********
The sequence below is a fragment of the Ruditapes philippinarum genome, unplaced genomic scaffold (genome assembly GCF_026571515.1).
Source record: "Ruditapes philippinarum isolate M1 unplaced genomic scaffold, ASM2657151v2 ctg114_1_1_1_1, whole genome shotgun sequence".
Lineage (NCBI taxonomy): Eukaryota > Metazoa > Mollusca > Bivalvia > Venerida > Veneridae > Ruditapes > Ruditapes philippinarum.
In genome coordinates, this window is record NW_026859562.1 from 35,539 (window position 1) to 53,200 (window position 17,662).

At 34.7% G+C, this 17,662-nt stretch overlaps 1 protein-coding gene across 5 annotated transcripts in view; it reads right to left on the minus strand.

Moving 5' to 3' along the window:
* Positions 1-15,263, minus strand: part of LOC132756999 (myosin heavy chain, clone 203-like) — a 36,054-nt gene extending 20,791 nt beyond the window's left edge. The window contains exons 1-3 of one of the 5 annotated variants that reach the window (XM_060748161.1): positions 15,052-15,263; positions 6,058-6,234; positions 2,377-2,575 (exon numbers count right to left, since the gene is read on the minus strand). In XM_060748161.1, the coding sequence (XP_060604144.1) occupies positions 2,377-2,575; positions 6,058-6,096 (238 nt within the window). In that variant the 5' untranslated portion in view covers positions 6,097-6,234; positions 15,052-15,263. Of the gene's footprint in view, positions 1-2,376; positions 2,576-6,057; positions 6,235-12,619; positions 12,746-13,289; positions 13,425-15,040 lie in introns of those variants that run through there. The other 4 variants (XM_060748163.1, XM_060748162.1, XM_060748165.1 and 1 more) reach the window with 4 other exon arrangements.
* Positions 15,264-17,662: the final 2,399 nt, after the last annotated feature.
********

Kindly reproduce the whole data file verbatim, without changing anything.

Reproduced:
The sequence below is a fragment of the Ruditapes philippinarum genome, unplaced genomic scaffold (genome assembly GCF_026571515.1).
Source record: "Ruditapes philippinarum isolate M1 unplaced genomic scaffold, ASM2657151v2 ctg114_1_1_1_1, whole genome shotgun sequence".
Lineage (NCBI taxonomy): Eukaryota > Metazoa > Mollusca > Bivalvia > Venerida > Veneridae > Ruditapes > Ruditapes philippinarum.
In genome coordinates, this window is record NW_026859562.1 from 35,539 (window position 1) to 53,200 (window position 17,662).

At 34.7% G+C, this 17,662-nt stretch overlaps 1 protein-coding gene across 5 annotated transcripts in view; it reads right to left on the minus strand.

Moving 5' to 3' along the window:
* Positions 1-15,263, minus strand: part of LOC132756999 (myosin heavy chain, clone 203-like) — a 36,054-nt gene extending 20,791 nt beyond the window's left edge. The window contains exons 1-3 of one of the 5 annotated variants that reach the window (XM_060748161.1): positions 15,052-15,263; positions 6,058-6,234; positions 2,377-2,575 (exon numbers count right to left, since the gene is read on the minus strand). In XM_060748161.1, the coding sequence (XP_060604144.1) occupies positions 2,377-2,575; positions 6,058-6,096 (238 nt within the window). In that variant the 5' untranslated portion in view covers positions 6,097-6,234; positions 15,052-15,263. Of the gene's footprint in view, positions 1-2,376; positions 2,576-6,057; positions 6,235-12,619; positions 12,746-13,289; positions 13,425-15,040 lie in introns of those variants that run through there. The other 4 variants (XM_060748163.1, XM_060748162.1, XM_060748165.1 and 1 more) reach the window with 4 other exon arrangements.
* Positions 15,264-17,662: the final 2,399 nt, after the last annotated feature.